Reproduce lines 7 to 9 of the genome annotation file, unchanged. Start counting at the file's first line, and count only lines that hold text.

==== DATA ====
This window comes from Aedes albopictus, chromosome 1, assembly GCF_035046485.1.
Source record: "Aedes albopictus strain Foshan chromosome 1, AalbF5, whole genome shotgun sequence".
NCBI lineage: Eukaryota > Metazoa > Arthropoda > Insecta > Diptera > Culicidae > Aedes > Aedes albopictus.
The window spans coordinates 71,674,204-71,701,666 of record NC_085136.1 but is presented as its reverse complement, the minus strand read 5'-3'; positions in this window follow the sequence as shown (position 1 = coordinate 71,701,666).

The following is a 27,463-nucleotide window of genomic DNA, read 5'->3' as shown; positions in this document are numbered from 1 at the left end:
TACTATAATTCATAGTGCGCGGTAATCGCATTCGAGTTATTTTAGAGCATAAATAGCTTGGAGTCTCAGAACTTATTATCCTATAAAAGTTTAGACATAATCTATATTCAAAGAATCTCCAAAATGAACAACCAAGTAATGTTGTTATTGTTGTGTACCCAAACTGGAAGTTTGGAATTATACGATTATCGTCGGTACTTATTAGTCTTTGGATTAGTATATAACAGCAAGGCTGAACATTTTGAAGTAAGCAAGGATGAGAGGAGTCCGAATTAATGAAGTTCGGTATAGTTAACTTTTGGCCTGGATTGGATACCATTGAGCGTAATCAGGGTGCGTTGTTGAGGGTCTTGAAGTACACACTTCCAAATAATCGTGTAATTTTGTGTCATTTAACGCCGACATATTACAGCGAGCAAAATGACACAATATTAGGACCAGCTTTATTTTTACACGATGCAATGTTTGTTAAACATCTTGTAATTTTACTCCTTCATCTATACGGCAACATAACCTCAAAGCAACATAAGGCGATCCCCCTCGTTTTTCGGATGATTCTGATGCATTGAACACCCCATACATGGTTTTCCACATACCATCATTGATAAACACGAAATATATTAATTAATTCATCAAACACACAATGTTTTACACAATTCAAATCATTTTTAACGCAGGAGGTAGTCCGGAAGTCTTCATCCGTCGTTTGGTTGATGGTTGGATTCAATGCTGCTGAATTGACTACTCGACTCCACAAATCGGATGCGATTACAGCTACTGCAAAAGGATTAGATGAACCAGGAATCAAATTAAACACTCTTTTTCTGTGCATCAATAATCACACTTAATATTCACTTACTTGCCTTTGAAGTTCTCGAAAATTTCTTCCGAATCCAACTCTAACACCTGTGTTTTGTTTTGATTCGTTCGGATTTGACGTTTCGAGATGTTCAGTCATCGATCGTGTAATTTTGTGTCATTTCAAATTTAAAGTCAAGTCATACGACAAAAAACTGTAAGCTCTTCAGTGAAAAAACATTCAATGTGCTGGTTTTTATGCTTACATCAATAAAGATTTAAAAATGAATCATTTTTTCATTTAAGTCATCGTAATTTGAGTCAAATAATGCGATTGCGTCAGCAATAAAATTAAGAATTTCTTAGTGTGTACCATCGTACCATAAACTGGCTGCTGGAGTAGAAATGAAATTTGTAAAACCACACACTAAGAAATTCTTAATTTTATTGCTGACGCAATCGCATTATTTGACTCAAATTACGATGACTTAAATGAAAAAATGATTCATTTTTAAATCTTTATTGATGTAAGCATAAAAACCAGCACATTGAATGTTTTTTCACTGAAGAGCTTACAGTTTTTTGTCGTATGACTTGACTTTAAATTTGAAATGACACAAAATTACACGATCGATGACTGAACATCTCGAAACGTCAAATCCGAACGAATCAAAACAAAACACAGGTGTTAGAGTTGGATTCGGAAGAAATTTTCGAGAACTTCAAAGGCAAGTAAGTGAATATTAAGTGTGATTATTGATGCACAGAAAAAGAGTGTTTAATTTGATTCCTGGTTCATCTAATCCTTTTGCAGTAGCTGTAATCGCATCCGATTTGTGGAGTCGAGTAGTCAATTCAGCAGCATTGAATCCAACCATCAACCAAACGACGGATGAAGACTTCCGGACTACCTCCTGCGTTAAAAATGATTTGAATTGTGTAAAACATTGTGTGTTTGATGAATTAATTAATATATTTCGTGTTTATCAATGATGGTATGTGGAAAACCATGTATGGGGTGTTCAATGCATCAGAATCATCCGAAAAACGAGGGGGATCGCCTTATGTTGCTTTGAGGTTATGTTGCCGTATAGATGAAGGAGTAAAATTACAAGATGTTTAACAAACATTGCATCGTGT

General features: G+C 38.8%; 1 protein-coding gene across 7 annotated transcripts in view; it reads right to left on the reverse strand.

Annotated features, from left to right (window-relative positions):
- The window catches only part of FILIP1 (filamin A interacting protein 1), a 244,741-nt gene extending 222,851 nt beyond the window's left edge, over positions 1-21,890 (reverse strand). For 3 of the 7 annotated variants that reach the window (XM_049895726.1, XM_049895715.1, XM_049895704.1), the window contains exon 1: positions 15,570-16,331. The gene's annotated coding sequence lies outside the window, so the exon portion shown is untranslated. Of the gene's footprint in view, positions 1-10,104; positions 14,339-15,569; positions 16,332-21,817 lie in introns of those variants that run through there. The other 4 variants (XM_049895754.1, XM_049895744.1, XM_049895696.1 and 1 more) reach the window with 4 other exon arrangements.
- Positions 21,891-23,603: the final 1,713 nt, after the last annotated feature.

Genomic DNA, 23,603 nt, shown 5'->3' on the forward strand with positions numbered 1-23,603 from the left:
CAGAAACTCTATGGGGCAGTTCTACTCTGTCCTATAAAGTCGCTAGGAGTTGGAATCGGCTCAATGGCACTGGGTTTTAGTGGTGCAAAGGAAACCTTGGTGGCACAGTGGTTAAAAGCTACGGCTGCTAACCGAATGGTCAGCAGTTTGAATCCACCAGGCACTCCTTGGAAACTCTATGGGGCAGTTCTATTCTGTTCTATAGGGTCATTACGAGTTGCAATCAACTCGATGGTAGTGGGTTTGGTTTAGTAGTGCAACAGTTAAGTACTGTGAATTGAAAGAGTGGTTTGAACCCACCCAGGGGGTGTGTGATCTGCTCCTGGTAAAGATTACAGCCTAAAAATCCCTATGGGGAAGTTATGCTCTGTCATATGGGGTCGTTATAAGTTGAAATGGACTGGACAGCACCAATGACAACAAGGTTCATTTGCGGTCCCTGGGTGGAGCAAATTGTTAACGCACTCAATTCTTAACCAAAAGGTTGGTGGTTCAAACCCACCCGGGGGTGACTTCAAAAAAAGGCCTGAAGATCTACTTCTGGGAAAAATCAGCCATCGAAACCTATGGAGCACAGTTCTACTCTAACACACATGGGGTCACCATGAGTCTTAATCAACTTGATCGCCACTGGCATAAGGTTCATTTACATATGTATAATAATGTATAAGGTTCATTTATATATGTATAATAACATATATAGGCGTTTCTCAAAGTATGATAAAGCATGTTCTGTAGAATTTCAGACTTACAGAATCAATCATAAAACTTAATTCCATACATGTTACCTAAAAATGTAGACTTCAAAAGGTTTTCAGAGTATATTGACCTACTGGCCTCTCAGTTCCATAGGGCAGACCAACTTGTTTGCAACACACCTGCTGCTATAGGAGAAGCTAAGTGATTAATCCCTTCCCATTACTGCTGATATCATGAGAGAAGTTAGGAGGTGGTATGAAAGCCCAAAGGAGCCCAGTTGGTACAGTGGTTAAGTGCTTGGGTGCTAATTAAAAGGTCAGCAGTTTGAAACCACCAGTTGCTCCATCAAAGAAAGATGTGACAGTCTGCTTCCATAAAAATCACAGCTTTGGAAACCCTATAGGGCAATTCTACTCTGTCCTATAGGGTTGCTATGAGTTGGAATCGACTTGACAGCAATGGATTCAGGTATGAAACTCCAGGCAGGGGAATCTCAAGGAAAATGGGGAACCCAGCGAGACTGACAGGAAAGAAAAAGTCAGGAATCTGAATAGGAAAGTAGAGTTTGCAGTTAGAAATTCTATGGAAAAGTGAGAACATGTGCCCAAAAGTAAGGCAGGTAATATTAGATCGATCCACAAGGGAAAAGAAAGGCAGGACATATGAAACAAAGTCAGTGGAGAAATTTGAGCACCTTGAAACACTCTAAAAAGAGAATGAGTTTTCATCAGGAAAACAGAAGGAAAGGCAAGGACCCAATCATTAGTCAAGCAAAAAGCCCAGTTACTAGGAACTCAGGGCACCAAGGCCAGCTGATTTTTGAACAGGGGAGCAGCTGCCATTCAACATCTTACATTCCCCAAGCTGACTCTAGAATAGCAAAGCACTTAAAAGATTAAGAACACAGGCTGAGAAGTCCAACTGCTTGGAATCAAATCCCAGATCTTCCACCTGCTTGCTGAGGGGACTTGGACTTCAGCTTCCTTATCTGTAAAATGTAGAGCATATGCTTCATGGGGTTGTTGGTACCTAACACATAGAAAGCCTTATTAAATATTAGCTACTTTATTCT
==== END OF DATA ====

General features: G+C 38.8%; 1 protein-coding gene across 7 annotated transcripts in view; it reads right to left on the reverse strand.

Annotated features, from left to right (window-relative positions):
- The window catches only part of FILIP1 (filamin A interacting protein 1), a 244,741-nt gene extending 222,851 nt beyond the window's left edge, over positions 1-21,890 (reverse strand). For 3 of the 7 annotated variants that reach the window (XM_049895726.1, XM_049895715.1, XM_049895704.1), the window contains exon 1: positions 15,570-16,331. The gene's annotated coding sequence lies outside the window, so the exon portion shown is untranslated. Of the gene's footprint in view, positions 1-10,104; positions 14,339-15,569; positions 16,332-21,817 lie in introns of those variants that run through there. The other 4 variants (XM_049895754.1, XM_049895744.1, XM_049895696.1 and 1 more) reach the window with 4 other exon arrangements.